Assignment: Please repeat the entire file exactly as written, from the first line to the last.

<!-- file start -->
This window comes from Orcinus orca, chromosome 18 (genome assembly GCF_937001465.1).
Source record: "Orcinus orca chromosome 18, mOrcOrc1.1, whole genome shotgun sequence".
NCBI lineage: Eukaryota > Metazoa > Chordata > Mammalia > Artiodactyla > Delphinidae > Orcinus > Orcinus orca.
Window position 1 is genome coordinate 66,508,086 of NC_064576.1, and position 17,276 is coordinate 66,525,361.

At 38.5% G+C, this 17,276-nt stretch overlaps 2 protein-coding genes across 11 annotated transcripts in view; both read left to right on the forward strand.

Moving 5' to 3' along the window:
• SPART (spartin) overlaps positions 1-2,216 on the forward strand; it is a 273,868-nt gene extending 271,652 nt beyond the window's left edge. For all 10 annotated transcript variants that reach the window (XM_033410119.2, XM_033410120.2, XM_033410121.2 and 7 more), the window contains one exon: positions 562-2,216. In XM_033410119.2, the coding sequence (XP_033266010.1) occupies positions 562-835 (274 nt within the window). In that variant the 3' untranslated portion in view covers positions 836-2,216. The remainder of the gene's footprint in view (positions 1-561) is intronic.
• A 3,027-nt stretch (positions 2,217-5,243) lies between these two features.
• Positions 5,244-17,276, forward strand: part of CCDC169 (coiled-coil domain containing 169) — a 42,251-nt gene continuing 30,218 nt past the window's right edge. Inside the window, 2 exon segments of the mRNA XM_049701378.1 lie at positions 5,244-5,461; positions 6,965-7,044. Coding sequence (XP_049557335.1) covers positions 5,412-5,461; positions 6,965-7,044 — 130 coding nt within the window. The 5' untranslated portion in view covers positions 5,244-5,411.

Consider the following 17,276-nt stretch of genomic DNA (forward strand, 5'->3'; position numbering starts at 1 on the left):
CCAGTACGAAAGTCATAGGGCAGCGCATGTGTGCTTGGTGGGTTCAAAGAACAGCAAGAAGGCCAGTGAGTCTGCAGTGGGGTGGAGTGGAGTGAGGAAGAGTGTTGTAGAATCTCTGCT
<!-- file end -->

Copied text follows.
This window comes from Orcinus orca, chromosome 18 (genome assembly GCF_937001465.1).
Source record: "Orcinus orca chromosome 18, mOrcOrc1.1, whole genome shotgun sequence".
NCBI lineage: Eukaryota > Metazoa > Chordata > Mammalia > Artiodactyla > Delphinidae > Orcinus > Orcinus orca.
Window position 1 is genome coordinate 66,508,086 of NC_064576.1, and position 17,276 is coordinate 66,525,361.

At 38.5% G+C, this 17,276-nt stretch overlaps 2 protein-coding genes across 11 annotated transcripts in view; both read left to right on the forward strand.

Moving 5' to 3' along the window:
• SPART (spartin) overlaps positions 1-2,216 on the forward strand; it is a 273,868-nt gene extending 271,652 nt beyond the window's left edge. For all 10 annotated transcript variants that reach the window (XM_033410119.2, XM_033410120.2, XM_033410121.2 and 7 more), the window contains one exon: positions 562-2,216. In XM_033410119.2, the coding sequence (XP_033266010.1) occupies positions 562-835 (274 nt within the window). In that variant the 3' untranslated portion in view covers positions 836-2,216. The remainder of the gene's footprint in view (positions 1-561) is intronic.
• A 3,027-nt stretch (positions 2,217-5,243) lies between these two features.
• Positions 5,244-17,276, forward strand: part of CCDC169 (coiled-coil domain containing 169) — a 42,251-nt gene continuing 30,218 nt past the window's right edge. Inside the window, 2 exon segments of the mRNA XM_049701378.1 lie at positions 5,244-5,461; positions 6,965-7,044. Coding sequence (XP_049557335.1) covers positions 5,412-5,461; positions 6,965-7,044 — 130 coding nt within the window. The 5' untranslated portion in view covers positions 5,244-5,411.

Consider the following 17,276-nt stretch of genomic DNA (forward strand, 5'->3'; position numbering starts at 1 on the left):
CCAGTACGAAAGTCATAGGGCAGCGCATGTGTGCTTGGTGGGTTCAAAGAACAGCAAGAAGGCCAGTGAGTCTGCAGTGGGGTGGAGTGGAGTGAGGAAGAGTGTTGTAGAATCTCTGCT